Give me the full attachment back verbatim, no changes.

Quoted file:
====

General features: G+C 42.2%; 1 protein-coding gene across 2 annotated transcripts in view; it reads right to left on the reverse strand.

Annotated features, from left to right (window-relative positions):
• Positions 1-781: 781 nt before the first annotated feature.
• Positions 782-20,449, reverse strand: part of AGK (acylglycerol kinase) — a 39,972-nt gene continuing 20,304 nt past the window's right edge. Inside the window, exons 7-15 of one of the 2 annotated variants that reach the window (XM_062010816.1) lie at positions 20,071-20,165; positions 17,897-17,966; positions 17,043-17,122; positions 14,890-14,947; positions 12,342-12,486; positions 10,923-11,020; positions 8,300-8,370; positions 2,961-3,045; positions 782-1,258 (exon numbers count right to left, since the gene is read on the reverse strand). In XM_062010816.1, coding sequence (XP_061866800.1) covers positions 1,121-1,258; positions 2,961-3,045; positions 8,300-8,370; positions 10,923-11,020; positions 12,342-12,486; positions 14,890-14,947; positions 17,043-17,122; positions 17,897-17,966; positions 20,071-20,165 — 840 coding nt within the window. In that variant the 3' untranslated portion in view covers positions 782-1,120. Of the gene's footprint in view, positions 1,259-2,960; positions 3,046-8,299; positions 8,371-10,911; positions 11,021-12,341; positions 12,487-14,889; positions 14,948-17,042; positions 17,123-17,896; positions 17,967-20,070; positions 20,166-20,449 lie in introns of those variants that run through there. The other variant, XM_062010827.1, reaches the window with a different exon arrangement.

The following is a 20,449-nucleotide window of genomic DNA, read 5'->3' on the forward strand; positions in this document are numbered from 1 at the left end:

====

General features: G+C 42.2%; 1 protein-coding gene across 2 annotated transcripts in view; it reads right to left on the reverse strand.

Annotated features, from left to right (window-relative positions):
• Positions 1-781: 781 nt before the first annotated feature.
• Positions 782-20,449, reverse strand: part of AGK (acylglycerol kinase) — a 39,972-nt gene continuing 20,304 nt past the window's right edge. Inside the window, exons 7-15 of one of the 2 annotated variants that reach the window (XM_062010816.1) lie at positions 20,071-20,165; positions 17,897-17,966; positions 17,043-17,122; positions 14,890-14,947; positions 12,342-12,486; positions 10,923-11,020; positions 8,300-8,370; positions 2,961-3,045; positions 782-1,258 (exon numbers count right to left, since the gene is read on the reverse strand). In XM_062010816.1, coding sequence (XP_061866800.1) covers positions 1,121-1,258; positions 2,961-3,045; positions 8,300-8,370; positions 10,923-11,020; positions 12,342-12,486; positions 14,890-14,947; positions 17,043-17,122; positions 17,897-17,966; positions 20,071-20,165 — 840 coding nt within the window. In that variant the 3' untranslated portion in view covers positions 782-1,120. Of the gene's footprint in view, positions 1,259-2,960; positions 3,046-8,299; positions 8,371-10,911; positions 11,021-12,341; positions 12,487-14,889; positions 14,948-17,042; positions 17,123-17,896; positions 17,967-20,070; positions 20,166-20,449 lie in introns of those variants that run through there. The other variant, XM_062010827.1, reaches the window with a different exon arrangement.

The following is a 20,449-nucleotide window of genomic DNA, read 5'->3' on the forward strand; positions in this document are numbered from 1 at the left end: